How much per square foot?
Every year, a variety of construction-oriented periodicals publish the per-square-foot price of building a new home of a specific caliber in a specific region. With prices ranging from $200–$500 per square foot, it’s easy for the owners of existing homes to translate that equation to their own remodeling job and think, “Well, my bathroom is only 35 square feet so that means I should be able to remodel it for between $7,000 and $17,500.00!” In point-of-fact, per-square-foot pricing is not a relevant benchmark for remodeling because it does not take three very important factors into consideration;
- Demolition and rubbish removal – not necessary in new construction – costs money. Before beginning the project, the existing space must be stripped of all the fittings, fixtures, sheetrock, insulation, flooring, etc. Those materials must then be removed from the home (taking care not to dirty or damage the walls and floors of adjacent, uninvolved rooms) and disposed of.
- Tying in to old work is more labor-intensive than installing all new work. Imagine an electrician installing recessed lights in a house that is currently under construction – all of the joists are visible and wiring is simply stapled up in clean straight runs to the electrical panel which is completely accessible. Compare this to installing the same lights in a pre-existing, plastered ceiling – to place a light, a hole is cut in the plaster. If a joist is revealed, a new hole must be cut and the other hole patched over. Wires must be “fished” across closed ceilings and down sheetrocked walls to reach the electrical panel. This comparison holds true for almost every phase of a remodeling project from excavation to pouring a foundation to framing to flooring to painting.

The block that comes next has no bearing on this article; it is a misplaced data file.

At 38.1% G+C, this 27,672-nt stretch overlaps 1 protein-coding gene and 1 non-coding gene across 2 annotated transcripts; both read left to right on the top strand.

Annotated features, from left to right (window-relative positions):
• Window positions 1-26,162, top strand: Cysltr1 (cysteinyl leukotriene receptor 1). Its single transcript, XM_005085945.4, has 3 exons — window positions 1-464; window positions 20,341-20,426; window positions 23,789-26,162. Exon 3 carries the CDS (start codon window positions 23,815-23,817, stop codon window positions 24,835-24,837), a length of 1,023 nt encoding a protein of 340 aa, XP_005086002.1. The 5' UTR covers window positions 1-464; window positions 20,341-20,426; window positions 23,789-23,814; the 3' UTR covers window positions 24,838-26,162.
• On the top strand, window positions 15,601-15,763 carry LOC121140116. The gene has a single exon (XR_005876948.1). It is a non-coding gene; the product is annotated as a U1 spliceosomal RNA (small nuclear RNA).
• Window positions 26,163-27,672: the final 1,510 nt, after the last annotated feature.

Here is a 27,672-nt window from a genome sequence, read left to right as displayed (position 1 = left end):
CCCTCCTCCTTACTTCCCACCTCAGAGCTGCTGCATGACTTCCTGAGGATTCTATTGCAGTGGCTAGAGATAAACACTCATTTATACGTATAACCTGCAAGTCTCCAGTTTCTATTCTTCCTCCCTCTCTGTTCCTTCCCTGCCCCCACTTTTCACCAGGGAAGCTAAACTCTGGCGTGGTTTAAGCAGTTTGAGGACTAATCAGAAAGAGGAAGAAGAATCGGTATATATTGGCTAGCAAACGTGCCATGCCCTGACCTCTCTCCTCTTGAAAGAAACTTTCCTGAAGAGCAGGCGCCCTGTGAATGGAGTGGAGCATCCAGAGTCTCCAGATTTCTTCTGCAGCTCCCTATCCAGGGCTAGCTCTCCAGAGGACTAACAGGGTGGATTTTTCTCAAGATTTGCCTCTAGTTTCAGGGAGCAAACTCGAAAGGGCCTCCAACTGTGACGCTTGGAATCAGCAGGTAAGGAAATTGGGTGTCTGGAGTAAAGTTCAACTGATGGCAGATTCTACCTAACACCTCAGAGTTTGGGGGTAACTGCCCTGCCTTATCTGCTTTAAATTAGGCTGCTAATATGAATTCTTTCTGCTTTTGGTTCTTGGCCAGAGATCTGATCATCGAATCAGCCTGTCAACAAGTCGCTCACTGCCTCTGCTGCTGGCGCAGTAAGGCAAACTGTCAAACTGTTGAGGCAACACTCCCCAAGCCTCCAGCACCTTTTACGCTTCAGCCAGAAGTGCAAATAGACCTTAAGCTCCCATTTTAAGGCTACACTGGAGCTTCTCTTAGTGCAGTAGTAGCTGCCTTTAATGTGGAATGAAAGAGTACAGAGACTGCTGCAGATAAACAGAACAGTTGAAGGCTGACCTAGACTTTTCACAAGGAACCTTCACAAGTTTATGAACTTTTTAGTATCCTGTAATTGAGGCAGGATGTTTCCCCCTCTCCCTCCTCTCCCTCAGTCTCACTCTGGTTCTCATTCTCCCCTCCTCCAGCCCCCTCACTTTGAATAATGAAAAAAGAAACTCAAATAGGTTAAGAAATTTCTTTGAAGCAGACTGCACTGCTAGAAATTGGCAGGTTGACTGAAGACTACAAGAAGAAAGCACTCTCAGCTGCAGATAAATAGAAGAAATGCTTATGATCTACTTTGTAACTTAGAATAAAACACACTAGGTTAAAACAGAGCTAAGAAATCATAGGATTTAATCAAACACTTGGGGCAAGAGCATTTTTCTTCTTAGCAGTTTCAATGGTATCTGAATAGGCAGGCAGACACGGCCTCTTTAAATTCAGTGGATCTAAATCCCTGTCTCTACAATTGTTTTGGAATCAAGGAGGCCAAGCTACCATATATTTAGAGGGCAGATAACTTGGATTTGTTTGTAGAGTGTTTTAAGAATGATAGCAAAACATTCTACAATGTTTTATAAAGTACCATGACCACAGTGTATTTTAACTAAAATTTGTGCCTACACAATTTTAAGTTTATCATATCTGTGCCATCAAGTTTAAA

- In new construction, the “big-ticket” items like plumbing and electrical are averaged over the square footage of the entire house. The plumbing for a kitchen and two and a half bathrooms is very expensive but is averaged over 2500 square feet. When a home is being remodeled, that same work is often averaged over only a tenth of the square footage.